I don’t really have a favorite song at this point, and since there are so many tracks available elsewhere, I figured I’d post one that wasn’t on another site.

Fanfarlo – Fire Escape

January 16, 2010

Best of The Aughts – My list

Filed under: Best of — assman41 @ 12:01 am

Well, you’ve read what everyone else had to say about the decade that was. Now it’s my turn. Here are my favorite albums and all the top singles that weren’t on one of the aforementioned discs.


  • Arcade Fire … “Funeral” (2004) … This album was different than anything I’d ever heard before. It was among the first “indie” albums I discovered as I was beginning to make my transition from mainstream fan to indie fan. From this point, there was no turning back. Their second album, “Neon Bible,” was also amazing, but this one holds a special place in my heart. … Favorite track: “Rebellion”
  • Band of Horses … “Cease to Begin” (2007) … This was an amazing follow-up to a solid debut. There really isn’t a bad track on this album, which is loaded with great songs. … Favorite track: “Ode To LRC”
  • Bloc Party … “Silent Alarm” (2005) … I used to listen to this album all the time while sitting at my desk in Virginia, churning out pages. It’s a great mix of indie-pop and electronica, and the vocals are unmistakable. This is a breakout debut disc from a band that has continued to grow and develop its sound. … Favorite track: “Pioneers”
  • Camera Obscura … “Let’s Get Out of This Country” (2006) … They had several albums before, but this is the one that helped launch them to a larger audience, which has only grown with the release of their most recent disc. The standout singles are certainly notable, but they’re really not too much different than the rest of the tracks on here, which makes this album solid all around. … Favorite track: “Lloyd, I’m Ready To Be Heartbroken”
  • Neko Case … “Fox Confessor Brings the Flood” (2006) … I’d heard her name before, but I’d never actually listened to her music prior to obtaining this album. Needless to say, I was blown away. With the voice of a siren, she belts out one indie/alt-country ballad after another. Seeing Ms. Case live took my appreciation for her to another level. … Favorite track: “Hold On, Hold On”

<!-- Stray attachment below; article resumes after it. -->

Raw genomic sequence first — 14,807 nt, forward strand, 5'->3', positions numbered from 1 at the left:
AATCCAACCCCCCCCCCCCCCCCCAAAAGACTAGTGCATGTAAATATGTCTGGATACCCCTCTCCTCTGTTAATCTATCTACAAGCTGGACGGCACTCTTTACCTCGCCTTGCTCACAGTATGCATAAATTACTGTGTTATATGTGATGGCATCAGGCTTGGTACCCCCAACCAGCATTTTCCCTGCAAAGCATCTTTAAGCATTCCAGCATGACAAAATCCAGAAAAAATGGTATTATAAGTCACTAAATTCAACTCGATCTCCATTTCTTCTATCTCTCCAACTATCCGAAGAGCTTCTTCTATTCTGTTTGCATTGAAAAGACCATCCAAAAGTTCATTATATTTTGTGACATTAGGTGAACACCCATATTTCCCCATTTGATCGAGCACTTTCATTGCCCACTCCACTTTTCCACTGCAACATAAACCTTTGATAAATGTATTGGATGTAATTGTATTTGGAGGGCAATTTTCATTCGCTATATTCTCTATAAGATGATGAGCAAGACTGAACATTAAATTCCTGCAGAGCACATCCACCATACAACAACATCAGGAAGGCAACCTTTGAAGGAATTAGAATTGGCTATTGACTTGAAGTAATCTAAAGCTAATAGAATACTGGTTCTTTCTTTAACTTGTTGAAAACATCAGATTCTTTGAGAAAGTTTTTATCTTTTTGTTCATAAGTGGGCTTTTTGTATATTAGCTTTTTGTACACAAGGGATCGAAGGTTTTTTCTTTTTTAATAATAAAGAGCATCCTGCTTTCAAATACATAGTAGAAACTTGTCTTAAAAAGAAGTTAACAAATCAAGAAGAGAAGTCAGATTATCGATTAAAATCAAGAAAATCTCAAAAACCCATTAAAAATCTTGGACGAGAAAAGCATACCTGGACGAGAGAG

• Death Cab for Cutie … “Transatlanticism” (2003) … I put these albums in alphabetical order so I wouldn’t have to try to actually rank them. But if I had, this would’ve been the first one listed, hands down. I’ll always remember the first time I heard this disc — sitting at my desk late one night in Freeport, listening to it via Amazon, when a co-worker mentioned owning the disc. She burned me a copy, and the rest, as they say, is history. I always have a hard time picking a favorite song, because as I listen to the album, I change my mind every time I move to the next track. Maybe that’s why my unofficial favorite is one of the last songs on the album. … Favorite track: “We Looked Like Giants”
  • The Decemberists … “The Crane Wife” (2006) … If I recall correctly, the first time I heard this band, I wasn’t necessarily sold on them. Their sing-songy, pirate shanty style was definitely not like anything else on the radio. But you can’t realize the true strength of this band by listening to single tracks. For them, it’s all about telling a story over the course of an album. This one happens to take its inspiration from a Japanese folk tale. … Favorite track: “Sons and Daughters”
  • Editors … “Back Room” (2006) … One of the themes of the past decade was the obvious repurposing of ’80s music — most notably, all the Joy Division wannabes. But Editors stand out from the crowd with their amazing vocals and instrumentation. I’m not totally convinced this was my favorite of theirs, but it was the first, so I’m including it on the list. … Favorite track: “Munich”
  • Elf Power … “Back to the Web” (2006) … The first time I heard this band/album was while standing at one of those listening stations at an independent record store in Seattle. Of all the music I heard through the headphones, this is the album that really stood out. I absolutely love this disc, even if I can’t really describe the music. My brother referred to it as something of a modern-day Simon & Garfunkel sound. I don’t know if I’m totally sold on that, but I’ll go with it. … Favorite track: “23rd Dream”
  • The Gaslight Anthem … “‘The 59 Sound” (2008) … For anybody who has any sense of history when it comes to music, there’s only one name that should come to mind when you hear this album: Bruce Springsteen. These New Jersey rockers were clearly influenced by The Boss. But that’s OK. It’s a great album. And seeing these guys live in Detroit only added to my love for them. … Favorite track: “The ’59 Sound”
  • Glasvegas … “Glasvegas” (2008) … This album totally caught me off-guard. I can still remember the first time I heard the single “Daddy’s Gone” via some online British radio station. I had to memorize some of the lyrics just to search for the title. Eventually, I downloaded the album and was absolutely blown away. Easily my favorite disc of ’08, it’s full of power pop/rock with a Scottish accent. … Favorite track: “Daddy’s Gone”
  • Green Day … “American Idiot” (2004) … This was THE album of the first half of the decade. The Bay Area punks revived their career with this defiant, political rock-opera. It included a handful of great singles and even spawned a live album. … Favorite track: “Boulevard of Broken Dreams”
  • Jimmy Eat World … “Bleed American” (2001) … The powers-that-be forced the band to change the name of the album following the terrorist attacks of Sept. 11, 2001, but this album’s greatness has not relented and neither shall I. This was my introduction to the emo-pop band — I would later discover their earlier and equally great work, “Clarity” — and it’s managed to stick with me for nearly a decade. If that doesn’t say something, then I don’t know what does. … Favorite track: “Sweetness”